View Single Post
Old 06-23-2012   #513
MojoMan
Hall of Fame
 
MojoMan's Avatar
 
Join Date: Apr 2004
Location: Houston
Posts: 9,864
Rep Power: 11949 MojoMan is a quality contributor and well respectedMojoMan is a quality contributor and well respectedMojoMan is a quality contributor and well respectedMojoMan is a quality contributor and well respectedMojoMan is a quality contributor and well respectedMojoMan is a quality contributor and well respectedMojoMan is a quality contributor and well respectedMojoMan is a quality contributor and well respectedMojoMan is a quality contributor and well respectedMojoMan is a quality contributor and well respectedMojoMan is a quality contributor and well respected
Default Re: Penn State Child Molestation Case

Jerry Sandusky is on suicide watch at the county jail and is being held in protective custody.

It may not be politically correct to say this, but why is it important to keep him from committing suicide if he wants to? He is almost certainly going to die in prison. The only question remaining is when. So, it is just a matter of timing. And when he eventually does die in prison, it his hard to imagine very many people being saddened by his passing.

I just don't get this. Of course it would be wrong to encourage him to kill himself or to put him in a situation where another prisoner was likely to kill him. But if he really was dead set on ending his own life, why should anyone feel compelled to interfere with that?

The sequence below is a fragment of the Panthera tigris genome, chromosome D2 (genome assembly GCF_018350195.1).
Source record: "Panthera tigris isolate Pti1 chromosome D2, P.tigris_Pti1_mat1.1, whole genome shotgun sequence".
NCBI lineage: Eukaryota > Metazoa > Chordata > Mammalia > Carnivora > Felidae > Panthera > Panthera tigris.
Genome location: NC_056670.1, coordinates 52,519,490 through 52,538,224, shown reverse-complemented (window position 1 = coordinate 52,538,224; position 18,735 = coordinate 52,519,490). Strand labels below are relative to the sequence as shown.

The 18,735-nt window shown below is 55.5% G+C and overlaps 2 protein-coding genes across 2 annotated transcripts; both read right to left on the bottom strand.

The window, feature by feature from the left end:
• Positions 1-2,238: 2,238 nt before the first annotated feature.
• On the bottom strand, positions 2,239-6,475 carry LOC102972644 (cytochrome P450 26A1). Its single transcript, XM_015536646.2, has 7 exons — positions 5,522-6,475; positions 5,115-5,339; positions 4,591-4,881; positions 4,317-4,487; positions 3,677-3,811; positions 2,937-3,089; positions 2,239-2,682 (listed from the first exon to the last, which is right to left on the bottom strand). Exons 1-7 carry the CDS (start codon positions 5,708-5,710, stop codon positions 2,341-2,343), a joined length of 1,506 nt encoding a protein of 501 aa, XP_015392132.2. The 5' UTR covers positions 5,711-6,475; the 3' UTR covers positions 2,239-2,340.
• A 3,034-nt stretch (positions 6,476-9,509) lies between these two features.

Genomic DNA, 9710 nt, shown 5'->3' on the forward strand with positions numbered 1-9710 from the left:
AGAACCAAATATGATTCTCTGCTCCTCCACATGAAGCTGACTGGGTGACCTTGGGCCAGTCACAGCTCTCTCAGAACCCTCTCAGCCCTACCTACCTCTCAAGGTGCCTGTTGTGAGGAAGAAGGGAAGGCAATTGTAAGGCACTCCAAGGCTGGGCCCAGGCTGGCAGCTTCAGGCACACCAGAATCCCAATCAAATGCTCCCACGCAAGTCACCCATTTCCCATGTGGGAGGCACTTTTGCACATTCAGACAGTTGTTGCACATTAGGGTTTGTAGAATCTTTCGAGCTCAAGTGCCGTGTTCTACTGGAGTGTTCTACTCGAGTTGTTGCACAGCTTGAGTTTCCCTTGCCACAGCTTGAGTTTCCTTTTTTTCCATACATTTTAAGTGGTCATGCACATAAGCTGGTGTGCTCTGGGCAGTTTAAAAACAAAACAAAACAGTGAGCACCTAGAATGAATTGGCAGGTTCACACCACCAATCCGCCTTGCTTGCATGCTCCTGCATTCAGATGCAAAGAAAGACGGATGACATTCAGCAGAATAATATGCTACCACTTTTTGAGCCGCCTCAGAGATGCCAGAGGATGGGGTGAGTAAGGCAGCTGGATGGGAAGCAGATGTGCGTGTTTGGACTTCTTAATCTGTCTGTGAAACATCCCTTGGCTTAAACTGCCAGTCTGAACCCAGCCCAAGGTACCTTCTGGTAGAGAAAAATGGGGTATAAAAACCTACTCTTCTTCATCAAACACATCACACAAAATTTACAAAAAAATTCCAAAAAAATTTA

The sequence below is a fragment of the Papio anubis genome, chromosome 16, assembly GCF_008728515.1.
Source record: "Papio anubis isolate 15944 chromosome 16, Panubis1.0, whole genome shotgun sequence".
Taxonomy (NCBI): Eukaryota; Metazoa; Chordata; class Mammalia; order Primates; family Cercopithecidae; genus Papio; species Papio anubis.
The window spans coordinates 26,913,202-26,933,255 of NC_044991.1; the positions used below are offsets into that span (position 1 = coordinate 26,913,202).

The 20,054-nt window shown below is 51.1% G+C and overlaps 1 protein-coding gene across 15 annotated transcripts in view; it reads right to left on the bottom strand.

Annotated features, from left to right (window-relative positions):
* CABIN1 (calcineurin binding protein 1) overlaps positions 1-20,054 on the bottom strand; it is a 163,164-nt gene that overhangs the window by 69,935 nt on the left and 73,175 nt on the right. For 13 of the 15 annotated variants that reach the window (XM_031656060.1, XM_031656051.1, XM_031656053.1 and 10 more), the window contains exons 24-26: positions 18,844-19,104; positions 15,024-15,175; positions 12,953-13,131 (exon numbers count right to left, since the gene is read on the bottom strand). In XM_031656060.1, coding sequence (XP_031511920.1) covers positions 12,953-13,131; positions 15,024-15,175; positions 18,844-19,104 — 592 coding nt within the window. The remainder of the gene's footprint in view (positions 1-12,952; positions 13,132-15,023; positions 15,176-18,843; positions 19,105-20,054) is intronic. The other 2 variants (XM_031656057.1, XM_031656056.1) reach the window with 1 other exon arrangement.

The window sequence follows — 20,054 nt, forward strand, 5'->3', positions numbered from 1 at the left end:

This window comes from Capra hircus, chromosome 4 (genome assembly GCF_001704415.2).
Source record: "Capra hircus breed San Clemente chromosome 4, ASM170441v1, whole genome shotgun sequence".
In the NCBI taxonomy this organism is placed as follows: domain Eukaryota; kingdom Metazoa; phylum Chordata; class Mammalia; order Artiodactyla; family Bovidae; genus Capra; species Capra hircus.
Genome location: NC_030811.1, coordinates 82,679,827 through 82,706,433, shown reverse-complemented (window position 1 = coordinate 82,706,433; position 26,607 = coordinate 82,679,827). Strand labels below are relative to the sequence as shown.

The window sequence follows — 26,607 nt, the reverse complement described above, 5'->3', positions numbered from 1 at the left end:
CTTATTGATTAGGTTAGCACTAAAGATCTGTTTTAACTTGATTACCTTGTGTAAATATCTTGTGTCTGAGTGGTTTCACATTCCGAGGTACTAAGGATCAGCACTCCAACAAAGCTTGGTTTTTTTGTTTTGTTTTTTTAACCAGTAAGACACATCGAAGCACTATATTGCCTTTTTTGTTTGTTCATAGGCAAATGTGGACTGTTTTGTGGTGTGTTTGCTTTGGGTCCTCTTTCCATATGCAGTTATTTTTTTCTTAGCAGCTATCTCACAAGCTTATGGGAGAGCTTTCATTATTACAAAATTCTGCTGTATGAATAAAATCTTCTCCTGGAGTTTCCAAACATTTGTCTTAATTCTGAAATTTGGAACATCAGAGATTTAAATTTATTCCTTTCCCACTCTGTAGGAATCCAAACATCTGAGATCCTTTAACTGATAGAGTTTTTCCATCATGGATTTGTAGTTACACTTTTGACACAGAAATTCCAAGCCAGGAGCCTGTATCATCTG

Quote:
Jerry Sandusky on Suicide Watch, Undergoing Evaluations

Jerry Sandusky is on suicide watch at the local jail after being convicted on 45 counts of sexually abusing young boys, the former Penn State coach's defense attorney said today.

....

Defense attorney Karl Rominger told CNN today that Sandusky is being held on suicide watch in protective custody, away from other inmates. The jail would not comment on Sandusky's condition to ABC News.

Sandusky will be held at the county jail for approximately 90 days, until he is sentenced by Cleland to what will likely amount to life in prison.

After that, he will likely spend the rest of his days in a state prison in Pennsylvania, living among the general population of 18- to 79-year olds until he ages out of the system and is transferred to a facility for older prisoners.
MojoMan is offline   Reply With Quote